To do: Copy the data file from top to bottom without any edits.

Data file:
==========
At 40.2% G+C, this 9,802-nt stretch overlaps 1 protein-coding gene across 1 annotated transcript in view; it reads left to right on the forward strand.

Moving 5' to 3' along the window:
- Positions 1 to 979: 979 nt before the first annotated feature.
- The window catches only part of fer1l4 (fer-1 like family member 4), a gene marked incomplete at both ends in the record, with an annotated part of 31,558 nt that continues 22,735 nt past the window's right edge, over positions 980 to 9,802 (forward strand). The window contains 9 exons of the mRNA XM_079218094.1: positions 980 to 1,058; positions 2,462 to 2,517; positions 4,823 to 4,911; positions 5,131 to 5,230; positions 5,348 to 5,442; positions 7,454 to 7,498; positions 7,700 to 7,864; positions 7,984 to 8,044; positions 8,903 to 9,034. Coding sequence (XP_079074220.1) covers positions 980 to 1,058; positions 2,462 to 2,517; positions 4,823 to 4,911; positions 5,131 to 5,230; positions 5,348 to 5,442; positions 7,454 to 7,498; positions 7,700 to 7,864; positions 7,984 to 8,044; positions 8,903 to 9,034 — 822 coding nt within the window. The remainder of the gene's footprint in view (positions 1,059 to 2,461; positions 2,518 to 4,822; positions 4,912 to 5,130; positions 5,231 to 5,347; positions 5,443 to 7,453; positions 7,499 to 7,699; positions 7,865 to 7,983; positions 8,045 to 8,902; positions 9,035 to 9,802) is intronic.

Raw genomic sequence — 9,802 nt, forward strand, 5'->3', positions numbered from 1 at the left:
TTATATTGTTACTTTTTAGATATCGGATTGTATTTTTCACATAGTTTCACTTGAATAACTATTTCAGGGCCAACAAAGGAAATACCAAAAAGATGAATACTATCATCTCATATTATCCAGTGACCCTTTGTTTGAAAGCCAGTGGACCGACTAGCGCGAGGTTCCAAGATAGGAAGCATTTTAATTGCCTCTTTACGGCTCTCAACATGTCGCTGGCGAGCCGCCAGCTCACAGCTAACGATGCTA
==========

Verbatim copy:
At 40.2% G+C, this 9,802-nt stretch overlaps 1 protein-coding gene across 1 annotated transcript in view; it reads left to right on the forward strand.

Moving 5' to 3' along the window:
- Positions 1 to 979: 979 nt before the first annotated feature.
- The window catches only part of fer1l4 (fer-1 like family member 4), a gene marked incomplete at both ends in the record, with an annotated part of 31,558 nt that continues 22,735 nt past the window's right edge, over positions 980 to 9,802 (forward strand). The window contains 9 exons of the mRNA XM_079218094.1: positions 980 to 1,058; positions 2,462 to 2,517; positions 4,823 to 4,911; positions 5,131 to 5,230; positions 5,348 to 5,442; positions 7,454 to 7,498; positions 7,700 to 7,864; positions 7,984 to 8,044; positions 8,903 to 9,034. Coding sequence (XP_079074220.1) covers positions 980 to 1,058; positions 2,462 to 2,517; positions 4,823 to 4,911; positions 5,131 to 5,230; positions 5,348 to 5,442; positions 7,454 to 7,498; positions 7,700 to 7,864; positions 7,984 to 8,044; positions 8,903 to 9,034 — 822 coding nt within the window. The remainder of the gene's footprint in view (positions 1,059 to 2,461; positions 2,518 to 4,822; positions 4,912 to 5,130; positions 5,231 to 5,347; positions 5,443 to 7,453; positions 7,499 to 7,699; positions 7,865 to 7,983; positions 8,045 to 8,902; positions 9,035 to 9,802) is intronic.

Raw genomic sequence — 9,802 nt, forward strand, 5'->3', positions numbered from 1 at the left:
TTATATTGTTACTTTTTAGATATCGGATTGTATTTTTCACATAGTTTCACTTGAATAACTATTTCAGGGCCAACAAAGGAAATACCAAAAAGATGAATACTATCATCTCATATTATCCAGTGACCCTTTGTTTGAAAGCCAGTGGACCGACTAGCGCGAGGTTCCAAGATAGGAAGCATTTTAATTGCCTCTTTACGGCTCTCAACATGTCGCTGGCGAGCCGCCAGCTCACAGCTAACGATGCTA